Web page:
Peter King was born in Exeter and died at his seat at Ockham, Surrey on 22 July 1734. His father, Jerome, was a grocer and dry-salter. His mother, Anne, was a cousin of John Locke, his maternal grandfather, also Peter, being Locke's uncle. Peter junior was educated at Joseph Hallett's academy at Exeter as a student for the Presbyterian ministry. An Enquiry into the Constitution … of the Christian Church, published in 1691, attracted Locke's attention, which led to his being sent to Leyden University for three years. The Enquiry is important for its defence of the validity of Presbyterian – i.e. non-episcopal – ordination, subsequently put into practice by John Wesley. Neverthless King then decided on the law, entering the Middle Temple in 1694 and being called to the Bar in 1698, held several recorderships and was knighted in 1708. He was Whig MP for Beeralston, Devon from 1701 and was regarded as one of the mainstays of the party; indeed, was one of the mainstays of the impeachment of Sacheverell. He defended William Whiston free of charge at his trial in 1713. He became Chief Justice of the Common Pleas after the accession of George I and Lord Chancellor in 1725, in which year he was raised to the peerage. Trained as a common lawyer, however, he knew little of equity law and was not a success, though he established some important legal principles. A stroke forced his resignation in 1733.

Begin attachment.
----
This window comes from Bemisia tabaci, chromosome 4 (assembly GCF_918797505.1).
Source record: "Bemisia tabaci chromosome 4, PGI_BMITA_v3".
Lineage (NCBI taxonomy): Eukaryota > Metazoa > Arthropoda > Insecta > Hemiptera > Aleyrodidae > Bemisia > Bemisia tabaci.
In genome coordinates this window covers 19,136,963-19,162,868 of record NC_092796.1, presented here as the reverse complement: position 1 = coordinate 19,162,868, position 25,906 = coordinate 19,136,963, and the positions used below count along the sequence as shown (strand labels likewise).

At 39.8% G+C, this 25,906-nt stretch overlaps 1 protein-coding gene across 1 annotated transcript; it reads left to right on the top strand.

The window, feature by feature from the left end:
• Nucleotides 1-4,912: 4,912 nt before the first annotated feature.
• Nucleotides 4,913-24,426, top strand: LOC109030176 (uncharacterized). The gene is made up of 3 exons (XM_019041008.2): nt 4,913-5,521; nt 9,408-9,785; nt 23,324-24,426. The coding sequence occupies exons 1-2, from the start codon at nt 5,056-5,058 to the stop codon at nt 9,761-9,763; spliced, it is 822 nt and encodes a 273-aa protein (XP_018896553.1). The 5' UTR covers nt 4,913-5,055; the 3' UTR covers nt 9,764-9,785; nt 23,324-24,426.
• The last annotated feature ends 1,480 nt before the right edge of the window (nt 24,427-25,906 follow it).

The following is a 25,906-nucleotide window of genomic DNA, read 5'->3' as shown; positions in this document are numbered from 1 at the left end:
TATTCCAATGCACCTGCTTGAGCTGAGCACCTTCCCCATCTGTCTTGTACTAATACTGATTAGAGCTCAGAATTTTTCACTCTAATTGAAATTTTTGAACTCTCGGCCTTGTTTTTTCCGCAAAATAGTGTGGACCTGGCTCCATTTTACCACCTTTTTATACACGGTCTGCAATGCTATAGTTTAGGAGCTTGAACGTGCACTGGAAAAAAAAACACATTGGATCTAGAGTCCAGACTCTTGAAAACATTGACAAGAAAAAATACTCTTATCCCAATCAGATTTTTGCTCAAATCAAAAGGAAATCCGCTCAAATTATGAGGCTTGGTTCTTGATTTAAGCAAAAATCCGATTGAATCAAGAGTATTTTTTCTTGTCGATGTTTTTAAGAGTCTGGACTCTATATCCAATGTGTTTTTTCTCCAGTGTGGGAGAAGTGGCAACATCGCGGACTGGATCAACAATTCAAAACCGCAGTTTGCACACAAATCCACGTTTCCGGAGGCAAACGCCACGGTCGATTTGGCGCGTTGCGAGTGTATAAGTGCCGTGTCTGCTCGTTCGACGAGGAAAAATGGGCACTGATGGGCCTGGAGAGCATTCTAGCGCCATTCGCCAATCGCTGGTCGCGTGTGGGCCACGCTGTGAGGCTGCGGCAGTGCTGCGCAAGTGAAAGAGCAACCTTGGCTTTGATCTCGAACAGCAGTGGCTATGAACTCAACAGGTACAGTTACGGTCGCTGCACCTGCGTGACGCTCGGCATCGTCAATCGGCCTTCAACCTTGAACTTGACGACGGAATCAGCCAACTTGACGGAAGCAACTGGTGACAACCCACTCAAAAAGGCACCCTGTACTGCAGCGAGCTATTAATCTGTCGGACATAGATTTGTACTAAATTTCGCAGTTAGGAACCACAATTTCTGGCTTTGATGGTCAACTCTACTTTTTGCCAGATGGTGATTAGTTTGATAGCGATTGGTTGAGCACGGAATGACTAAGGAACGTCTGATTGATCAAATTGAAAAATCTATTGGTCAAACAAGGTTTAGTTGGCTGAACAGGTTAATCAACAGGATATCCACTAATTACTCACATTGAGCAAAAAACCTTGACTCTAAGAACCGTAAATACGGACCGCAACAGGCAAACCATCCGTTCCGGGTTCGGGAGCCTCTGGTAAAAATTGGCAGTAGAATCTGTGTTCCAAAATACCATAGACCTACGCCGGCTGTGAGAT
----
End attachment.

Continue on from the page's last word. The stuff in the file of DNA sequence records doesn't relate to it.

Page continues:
From The Continuum Encyclopedia of British Philosophy in Oxford Reference.